Although reservoirs of disease in wild and free-roaming animals are difficult to control and eradicate, advances in animal health for domestic animals and livestock offer useful lessons for improving public health defenses based on the interrelated principles of One Health.
In many advanced economies around the world, outbreaks of serious disease among livestock and pets are relatively uncommon, short-lived, easy to control, and do not pose a significant risk to people. Europe, for example, has not seen the emergence of a major zoonotic disease of cattle since then o fever over a decade ago.
Primarily, this is due to improvements in animal vaccination and vaccine uptake. Smallpox vaccines may be effective in reducing the risk of monkeypox in humans, but the most effective is to control the virus at the source.
With 99 percent of rabies cases in humans starting with the bite of an infected dog, countries with high levels of dog vaccination see very few cases of rabies in humans.
Vaccination of wild and free range animals is a huge logistical challenge and requires large-scale vaccinations Custom softwareBut vaccinating at least 70 percent of dogs is enough to create herd immunity to control the disease.
Innovations in veterinary vaccines make it possible to reduce the spread of wild vaccines. For example, in the United States, Oral vaccine taste They are distributed in habitats across several states for foxes and other animals, and the same principle could theoretically be applied to disease control in other species and in other countries. Five cities in Thailand trialled oral rabies vaccines for wild and free-roaming dogs in 2020 and have since been reported no outbreak Of the disease.
In addition to vaccines, the Covid-19 pandemic has also demonstrated the importance of tracking the spread of infection to help direct resources appropriately, and systems for diseases that can be reported in livestock are in place at the national level and worldwide.
The World Health Organization (WHO) also offers plans for a epidemic prevention treatyGiven their importance and complexity, more investment in monitoring and surveillance of wildlife is essential. In addition to the threat to humans, infected wild animals are often responsible for the spread of livestock diseases such as bird flu, which recently led to culling millions of birds Across Europe and the United States.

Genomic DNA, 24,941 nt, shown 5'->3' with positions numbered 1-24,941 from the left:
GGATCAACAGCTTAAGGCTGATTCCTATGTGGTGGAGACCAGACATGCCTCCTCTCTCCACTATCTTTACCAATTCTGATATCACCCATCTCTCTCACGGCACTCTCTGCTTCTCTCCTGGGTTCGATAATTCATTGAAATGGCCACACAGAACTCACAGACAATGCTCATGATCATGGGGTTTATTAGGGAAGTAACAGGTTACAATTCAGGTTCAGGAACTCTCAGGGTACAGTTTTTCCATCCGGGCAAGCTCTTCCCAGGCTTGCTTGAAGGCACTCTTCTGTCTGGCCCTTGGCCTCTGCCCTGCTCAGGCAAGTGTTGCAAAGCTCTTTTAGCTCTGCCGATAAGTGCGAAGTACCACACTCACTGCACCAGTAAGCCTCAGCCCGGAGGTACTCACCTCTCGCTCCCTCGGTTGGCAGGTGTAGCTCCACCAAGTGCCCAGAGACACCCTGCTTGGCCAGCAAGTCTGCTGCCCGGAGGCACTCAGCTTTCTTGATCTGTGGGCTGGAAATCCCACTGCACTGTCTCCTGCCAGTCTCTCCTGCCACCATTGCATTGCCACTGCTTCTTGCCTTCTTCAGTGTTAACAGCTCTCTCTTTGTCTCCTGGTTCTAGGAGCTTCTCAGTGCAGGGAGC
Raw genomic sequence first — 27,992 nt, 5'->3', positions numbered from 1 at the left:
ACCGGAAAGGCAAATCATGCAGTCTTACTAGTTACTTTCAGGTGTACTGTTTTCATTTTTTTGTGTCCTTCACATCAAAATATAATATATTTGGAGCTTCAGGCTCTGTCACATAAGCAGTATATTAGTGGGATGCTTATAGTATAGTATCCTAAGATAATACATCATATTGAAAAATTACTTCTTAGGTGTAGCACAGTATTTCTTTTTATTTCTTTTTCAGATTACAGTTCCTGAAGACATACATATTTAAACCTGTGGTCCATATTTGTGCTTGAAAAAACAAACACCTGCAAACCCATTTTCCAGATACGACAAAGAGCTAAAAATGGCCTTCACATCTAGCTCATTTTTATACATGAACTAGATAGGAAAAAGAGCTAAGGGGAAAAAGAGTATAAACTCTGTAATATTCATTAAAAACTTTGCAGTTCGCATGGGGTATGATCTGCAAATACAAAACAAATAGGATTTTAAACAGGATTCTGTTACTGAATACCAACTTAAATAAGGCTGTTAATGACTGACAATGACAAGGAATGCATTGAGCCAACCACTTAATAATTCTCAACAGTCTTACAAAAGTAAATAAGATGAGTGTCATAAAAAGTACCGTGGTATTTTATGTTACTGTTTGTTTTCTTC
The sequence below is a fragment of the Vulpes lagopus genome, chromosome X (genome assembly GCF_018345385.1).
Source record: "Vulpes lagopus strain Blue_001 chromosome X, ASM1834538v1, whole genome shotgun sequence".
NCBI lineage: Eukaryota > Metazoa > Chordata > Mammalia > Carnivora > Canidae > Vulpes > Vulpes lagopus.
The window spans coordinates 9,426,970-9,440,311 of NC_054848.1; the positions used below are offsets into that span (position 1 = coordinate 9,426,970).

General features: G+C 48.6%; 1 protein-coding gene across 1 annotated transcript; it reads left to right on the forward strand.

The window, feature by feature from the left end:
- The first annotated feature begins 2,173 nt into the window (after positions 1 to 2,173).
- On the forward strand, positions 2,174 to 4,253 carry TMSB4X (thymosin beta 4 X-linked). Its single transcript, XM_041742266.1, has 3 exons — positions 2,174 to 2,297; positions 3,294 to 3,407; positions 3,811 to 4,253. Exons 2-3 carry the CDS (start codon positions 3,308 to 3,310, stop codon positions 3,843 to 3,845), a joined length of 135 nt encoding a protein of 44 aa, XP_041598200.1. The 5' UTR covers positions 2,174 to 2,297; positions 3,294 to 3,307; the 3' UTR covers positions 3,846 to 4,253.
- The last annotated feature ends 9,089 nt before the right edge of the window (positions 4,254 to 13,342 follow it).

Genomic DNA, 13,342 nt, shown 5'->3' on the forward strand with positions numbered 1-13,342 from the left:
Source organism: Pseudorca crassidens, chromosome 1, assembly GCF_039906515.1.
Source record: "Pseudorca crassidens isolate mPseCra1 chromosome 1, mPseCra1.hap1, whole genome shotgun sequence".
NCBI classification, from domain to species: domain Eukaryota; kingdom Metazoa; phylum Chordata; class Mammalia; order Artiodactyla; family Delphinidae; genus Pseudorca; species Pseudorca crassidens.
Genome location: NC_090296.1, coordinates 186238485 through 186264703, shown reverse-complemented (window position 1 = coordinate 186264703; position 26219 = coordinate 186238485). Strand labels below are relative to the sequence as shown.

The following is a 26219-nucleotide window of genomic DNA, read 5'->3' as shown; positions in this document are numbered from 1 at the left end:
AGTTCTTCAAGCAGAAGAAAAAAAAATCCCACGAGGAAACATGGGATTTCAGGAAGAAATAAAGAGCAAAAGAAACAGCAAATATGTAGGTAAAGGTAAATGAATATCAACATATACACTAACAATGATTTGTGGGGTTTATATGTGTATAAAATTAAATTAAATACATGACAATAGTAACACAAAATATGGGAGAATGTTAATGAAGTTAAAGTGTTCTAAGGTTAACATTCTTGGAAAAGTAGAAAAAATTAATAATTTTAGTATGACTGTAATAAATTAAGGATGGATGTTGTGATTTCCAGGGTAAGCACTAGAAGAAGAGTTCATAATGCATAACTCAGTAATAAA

Since some viruses do not affect the wild animals that carry them, testing and proactive monitoring is essential, as scientists develop COVID-19 test for bat droppings They can help track the virus while removing the risks of handling wild animals.
Finally, the livestock sector has also improved effective hygiene and biosecurity measures that trap diseases as they arise.
By geographically zoning infection and limiting animal movement within designated areas, outbreaks can be contained without affecting entire countries.
Similar strategies could be deployed to control diseases that originate in wild populations, such as African swine fever, which prompted Germany and Denmark to erect border fences to prevent wild boars from spreading the disease.
No matter how well the disease is controlled, the risk of an outbreak never goes to zero as long as there is a reservoir somewhere in the world, which is why veterinary innovations developed for pets must be expanded, particularly in the Global South.
As the World Health Organization and its partners develop a treaty to prevent epidemics, it is critical that animal health, and specifically wildlife health, be given equal resources and judgment to avoid blind spots for diseases that threaten animals and humans as well. planet.